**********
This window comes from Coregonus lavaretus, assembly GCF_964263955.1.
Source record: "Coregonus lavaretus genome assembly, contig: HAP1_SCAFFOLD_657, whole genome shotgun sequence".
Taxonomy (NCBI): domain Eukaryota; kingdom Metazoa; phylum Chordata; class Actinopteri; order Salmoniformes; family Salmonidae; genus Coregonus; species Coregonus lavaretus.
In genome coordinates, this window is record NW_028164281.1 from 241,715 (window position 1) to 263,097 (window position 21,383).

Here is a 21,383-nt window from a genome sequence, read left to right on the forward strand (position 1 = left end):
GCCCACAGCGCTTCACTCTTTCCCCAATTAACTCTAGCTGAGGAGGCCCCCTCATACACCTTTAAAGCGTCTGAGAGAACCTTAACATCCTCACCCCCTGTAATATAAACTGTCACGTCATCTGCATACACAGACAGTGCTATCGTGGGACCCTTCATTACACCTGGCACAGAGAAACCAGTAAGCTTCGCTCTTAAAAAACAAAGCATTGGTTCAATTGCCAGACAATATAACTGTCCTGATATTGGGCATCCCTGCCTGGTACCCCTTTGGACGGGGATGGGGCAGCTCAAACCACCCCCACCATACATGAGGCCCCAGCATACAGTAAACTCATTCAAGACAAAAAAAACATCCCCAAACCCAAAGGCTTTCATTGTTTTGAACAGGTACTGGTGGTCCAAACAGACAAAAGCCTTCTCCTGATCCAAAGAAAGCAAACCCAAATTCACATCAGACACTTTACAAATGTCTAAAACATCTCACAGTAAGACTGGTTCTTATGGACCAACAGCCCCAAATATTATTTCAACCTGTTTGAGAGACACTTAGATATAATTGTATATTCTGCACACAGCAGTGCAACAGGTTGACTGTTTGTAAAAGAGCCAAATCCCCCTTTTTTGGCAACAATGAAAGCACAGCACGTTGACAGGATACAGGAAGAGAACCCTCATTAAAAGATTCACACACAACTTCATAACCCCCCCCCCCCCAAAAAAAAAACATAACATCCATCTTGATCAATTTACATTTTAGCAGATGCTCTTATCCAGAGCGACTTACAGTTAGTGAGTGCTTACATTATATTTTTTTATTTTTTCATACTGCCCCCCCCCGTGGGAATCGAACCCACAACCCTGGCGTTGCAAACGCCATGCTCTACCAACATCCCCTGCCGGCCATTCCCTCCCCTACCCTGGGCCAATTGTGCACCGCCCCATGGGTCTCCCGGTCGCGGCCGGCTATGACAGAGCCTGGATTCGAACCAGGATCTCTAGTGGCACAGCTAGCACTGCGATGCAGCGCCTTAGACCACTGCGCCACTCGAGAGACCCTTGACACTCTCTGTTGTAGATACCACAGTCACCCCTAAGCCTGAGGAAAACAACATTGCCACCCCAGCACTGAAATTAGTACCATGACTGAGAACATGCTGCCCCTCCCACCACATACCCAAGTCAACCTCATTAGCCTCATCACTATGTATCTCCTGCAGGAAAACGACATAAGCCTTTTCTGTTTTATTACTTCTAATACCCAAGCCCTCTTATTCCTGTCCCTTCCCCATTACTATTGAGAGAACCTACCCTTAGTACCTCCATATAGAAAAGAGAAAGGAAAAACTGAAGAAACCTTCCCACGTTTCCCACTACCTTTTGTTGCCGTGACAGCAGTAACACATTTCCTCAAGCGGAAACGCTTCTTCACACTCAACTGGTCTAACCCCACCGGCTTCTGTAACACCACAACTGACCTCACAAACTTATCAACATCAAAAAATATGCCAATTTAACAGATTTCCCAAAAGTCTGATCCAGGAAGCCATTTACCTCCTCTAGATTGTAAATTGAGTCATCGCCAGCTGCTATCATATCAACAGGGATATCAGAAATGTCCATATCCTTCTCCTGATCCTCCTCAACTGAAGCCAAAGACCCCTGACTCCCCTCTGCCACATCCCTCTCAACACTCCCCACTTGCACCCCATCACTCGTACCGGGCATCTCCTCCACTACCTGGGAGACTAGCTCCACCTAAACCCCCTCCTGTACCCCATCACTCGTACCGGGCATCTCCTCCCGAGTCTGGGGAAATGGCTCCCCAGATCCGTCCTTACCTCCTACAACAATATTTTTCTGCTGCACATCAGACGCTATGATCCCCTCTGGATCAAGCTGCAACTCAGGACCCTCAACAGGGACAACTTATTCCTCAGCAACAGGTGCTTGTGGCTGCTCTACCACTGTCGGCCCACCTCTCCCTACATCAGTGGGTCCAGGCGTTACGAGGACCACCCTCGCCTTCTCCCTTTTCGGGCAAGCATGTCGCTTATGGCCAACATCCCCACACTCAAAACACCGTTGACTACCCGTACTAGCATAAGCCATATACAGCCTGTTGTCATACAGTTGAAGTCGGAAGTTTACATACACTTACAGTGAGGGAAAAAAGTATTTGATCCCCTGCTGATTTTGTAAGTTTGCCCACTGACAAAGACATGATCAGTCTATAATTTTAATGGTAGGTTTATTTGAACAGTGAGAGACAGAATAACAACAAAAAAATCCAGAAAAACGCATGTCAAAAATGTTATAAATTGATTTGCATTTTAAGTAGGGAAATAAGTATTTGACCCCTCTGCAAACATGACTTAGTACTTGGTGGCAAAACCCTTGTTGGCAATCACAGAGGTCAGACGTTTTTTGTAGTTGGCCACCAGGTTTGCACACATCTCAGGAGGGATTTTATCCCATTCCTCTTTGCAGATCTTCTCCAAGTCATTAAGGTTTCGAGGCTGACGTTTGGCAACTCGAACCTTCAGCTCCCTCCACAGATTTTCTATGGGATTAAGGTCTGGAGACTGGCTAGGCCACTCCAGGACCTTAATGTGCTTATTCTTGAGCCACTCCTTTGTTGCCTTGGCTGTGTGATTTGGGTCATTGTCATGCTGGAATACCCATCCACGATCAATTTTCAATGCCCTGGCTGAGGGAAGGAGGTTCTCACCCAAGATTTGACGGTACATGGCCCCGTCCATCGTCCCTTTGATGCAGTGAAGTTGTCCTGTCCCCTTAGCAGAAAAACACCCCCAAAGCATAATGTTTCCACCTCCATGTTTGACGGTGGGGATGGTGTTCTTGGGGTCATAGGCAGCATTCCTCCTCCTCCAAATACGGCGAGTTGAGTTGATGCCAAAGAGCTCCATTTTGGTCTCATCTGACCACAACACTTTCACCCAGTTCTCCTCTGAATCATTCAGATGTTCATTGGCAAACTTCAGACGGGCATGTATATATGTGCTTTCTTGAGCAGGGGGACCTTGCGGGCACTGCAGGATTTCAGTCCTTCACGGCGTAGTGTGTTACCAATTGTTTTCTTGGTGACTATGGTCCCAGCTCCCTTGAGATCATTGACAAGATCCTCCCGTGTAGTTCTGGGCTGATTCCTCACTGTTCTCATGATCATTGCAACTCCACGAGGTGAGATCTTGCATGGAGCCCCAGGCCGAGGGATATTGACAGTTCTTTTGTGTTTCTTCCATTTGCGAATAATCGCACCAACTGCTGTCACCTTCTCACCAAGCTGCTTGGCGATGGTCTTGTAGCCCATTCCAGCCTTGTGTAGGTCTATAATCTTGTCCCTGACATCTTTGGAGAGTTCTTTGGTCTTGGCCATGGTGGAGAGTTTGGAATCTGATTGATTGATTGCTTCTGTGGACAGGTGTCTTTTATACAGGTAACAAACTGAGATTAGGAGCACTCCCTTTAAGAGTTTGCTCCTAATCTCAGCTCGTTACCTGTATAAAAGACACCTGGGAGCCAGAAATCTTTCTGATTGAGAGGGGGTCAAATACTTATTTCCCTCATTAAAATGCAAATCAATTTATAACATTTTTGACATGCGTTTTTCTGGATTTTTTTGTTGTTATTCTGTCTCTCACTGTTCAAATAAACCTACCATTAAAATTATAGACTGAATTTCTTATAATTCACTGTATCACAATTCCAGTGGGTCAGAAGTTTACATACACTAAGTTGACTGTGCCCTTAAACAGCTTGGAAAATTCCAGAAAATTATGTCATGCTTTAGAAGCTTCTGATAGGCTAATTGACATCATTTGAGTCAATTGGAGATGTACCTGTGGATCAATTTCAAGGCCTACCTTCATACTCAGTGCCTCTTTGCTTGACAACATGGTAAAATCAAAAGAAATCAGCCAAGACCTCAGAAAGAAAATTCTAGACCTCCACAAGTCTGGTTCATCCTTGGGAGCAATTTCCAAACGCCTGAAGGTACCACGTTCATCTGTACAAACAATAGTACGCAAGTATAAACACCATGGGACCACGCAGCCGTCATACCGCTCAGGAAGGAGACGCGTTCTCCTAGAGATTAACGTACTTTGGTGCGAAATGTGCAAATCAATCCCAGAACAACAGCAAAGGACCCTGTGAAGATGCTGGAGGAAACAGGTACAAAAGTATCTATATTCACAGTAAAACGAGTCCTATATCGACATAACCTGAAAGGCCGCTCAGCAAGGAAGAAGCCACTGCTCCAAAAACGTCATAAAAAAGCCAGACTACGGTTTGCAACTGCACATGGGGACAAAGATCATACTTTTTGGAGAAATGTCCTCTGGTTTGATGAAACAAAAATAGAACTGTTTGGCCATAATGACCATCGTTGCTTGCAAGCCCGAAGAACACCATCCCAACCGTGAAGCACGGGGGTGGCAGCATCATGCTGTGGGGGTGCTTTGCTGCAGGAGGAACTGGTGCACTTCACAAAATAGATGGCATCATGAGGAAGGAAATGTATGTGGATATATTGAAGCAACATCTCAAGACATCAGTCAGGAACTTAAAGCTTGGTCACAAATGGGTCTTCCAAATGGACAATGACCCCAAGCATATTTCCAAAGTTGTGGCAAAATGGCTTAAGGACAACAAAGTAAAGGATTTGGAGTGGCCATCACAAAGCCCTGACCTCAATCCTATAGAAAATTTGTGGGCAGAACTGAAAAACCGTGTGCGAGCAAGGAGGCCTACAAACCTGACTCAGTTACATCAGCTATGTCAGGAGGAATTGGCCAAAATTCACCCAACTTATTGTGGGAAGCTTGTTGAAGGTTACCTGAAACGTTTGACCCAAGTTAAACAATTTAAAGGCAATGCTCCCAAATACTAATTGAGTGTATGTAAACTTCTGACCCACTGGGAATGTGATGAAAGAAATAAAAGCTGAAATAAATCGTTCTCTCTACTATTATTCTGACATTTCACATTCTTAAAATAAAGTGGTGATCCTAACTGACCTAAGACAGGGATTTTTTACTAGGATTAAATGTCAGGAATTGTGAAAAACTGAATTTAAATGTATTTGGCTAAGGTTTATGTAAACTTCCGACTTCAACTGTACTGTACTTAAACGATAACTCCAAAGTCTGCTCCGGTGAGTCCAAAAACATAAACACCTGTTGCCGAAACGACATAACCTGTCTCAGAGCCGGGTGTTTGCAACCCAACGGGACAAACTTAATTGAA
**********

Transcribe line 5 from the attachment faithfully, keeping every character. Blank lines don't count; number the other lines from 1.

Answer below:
Here is a 21,383-nt window from a genome sequence, read left to right on the forward strand (position 1 = left end):